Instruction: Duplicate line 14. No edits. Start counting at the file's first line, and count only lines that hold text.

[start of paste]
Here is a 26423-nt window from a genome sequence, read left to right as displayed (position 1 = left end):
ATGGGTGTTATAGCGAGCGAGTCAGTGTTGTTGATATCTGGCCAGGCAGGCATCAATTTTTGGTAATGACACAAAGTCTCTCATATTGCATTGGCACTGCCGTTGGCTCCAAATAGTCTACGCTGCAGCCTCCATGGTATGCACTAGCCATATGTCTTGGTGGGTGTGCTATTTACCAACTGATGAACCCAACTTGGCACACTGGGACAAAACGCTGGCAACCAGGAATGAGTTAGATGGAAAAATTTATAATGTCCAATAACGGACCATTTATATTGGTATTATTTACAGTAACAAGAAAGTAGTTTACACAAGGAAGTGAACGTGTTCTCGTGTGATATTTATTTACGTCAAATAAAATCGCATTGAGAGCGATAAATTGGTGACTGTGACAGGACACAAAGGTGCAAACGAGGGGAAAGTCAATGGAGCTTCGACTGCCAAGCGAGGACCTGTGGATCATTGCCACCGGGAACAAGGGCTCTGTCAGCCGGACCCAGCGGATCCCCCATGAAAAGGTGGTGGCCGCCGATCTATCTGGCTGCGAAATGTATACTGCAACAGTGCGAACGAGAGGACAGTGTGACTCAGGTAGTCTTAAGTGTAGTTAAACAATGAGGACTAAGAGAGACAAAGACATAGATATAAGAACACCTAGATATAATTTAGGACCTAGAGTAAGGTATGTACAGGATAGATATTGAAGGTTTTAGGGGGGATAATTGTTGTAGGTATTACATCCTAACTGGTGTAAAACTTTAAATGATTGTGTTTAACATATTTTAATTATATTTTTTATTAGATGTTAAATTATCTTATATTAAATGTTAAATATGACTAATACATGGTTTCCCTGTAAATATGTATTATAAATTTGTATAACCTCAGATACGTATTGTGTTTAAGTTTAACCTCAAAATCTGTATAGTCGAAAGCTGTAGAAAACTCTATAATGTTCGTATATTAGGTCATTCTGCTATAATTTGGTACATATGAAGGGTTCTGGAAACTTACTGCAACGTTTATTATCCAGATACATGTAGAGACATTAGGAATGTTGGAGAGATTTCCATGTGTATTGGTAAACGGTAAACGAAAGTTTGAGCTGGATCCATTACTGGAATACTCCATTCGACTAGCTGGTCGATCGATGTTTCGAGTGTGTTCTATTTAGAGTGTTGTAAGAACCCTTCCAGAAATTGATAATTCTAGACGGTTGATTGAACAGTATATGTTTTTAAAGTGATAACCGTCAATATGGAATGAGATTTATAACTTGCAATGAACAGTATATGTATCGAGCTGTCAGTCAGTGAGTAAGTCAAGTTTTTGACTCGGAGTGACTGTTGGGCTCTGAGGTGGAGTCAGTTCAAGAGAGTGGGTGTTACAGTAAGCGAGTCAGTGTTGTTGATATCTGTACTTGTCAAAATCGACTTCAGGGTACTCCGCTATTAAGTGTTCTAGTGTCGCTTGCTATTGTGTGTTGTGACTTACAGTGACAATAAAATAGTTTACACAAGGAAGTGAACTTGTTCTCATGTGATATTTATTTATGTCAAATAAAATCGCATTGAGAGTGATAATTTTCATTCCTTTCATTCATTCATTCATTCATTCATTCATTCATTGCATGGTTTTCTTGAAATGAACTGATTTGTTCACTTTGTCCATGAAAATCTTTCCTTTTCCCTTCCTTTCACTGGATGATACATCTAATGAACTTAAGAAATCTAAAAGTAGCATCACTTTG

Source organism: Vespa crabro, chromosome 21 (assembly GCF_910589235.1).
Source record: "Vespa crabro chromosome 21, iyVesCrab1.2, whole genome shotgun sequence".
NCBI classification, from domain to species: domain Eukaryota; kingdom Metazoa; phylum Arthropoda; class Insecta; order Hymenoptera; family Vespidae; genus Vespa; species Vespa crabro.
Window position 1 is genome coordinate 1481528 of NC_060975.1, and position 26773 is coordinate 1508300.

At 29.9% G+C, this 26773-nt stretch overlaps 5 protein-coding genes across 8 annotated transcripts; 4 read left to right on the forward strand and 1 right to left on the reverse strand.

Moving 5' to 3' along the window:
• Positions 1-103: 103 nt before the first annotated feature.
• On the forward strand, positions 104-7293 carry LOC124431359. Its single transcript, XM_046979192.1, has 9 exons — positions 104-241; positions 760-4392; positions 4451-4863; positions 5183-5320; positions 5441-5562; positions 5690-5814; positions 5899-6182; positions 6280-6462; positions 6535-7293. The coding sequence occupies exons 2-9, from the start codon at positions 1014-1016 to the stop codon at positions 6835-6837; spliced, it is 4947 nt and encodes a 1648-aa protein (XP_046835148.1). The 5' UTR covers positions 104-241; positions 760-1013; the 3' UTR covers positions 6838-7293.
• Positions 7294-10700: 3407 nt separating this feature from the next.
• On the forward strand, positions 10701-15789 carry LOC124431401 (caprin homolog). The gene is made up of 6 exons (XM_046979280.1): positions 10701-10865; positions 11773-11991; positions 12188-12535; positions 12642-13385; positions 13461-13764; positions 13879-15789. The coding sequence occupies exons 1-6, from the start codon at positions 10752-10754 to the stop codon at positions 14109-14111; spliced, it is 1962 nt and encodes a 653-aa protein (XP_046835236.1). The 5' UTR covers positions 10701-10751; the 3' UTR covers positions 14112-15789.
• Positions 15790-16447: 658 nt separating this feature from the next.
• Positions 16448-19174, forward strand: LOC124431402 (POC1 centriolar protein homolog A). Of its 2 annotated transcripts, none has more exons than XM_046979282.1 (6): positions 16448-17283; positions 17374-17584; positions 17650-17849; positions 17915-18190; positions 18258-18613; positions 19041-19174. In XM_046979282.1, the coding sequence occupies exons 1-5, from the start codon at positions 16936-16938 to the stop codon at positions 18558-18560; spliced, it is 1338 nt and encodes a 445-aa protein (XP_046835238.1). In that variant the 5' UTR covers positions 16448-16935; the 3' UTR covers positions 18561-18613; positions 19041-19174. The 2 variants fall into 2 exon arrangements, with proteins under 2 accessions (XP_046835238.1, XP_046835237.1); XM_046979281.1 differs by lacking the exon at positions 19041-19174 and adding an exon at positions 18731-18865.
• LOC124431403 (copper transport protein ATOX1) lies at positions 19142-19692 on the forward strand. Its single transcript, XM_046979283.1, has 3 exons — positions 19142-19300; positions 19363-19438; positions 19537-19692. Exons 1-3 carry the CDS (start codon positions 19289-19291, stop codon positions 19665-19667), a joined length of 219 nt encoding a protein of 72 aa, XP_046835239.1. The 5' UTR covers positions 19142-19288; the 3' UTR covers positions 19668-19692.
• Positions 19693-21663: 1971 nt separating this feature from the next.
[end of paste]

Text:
• Positions 16448-19174, forward strand: LOC124431402 (POC1 centriolar protein homolog A). Of its 2 annotated transcripts, none has more exons than XM_046979282.1 (6): positions 16448-17283; positions 17374-17584; positions 17650-17849; positions 17915-18190; positions 18258-18613; positions 19041-19174. In XM_046979282.1, the coding sequence occupies exons 1-5, from the start codon at positions 16936-16938 to the stop codon at positions 18558-18560; spliced, it is 1338 nt and encodes a 445-aa protein (XP_046835238.1). In that variant the 5' UTR covers positions 16448-16935; the 3' UTR covers positions 18561-18613; positions 19041-19174. The 2 variants fall into 2 exon arrangements, with proteins under 2 accessions (XP_046835238.1, XP_046835237.1); XM_046979281.1 differs by lacking the exon at positions 19041-19174 and adding an exon at positions 18731-18865.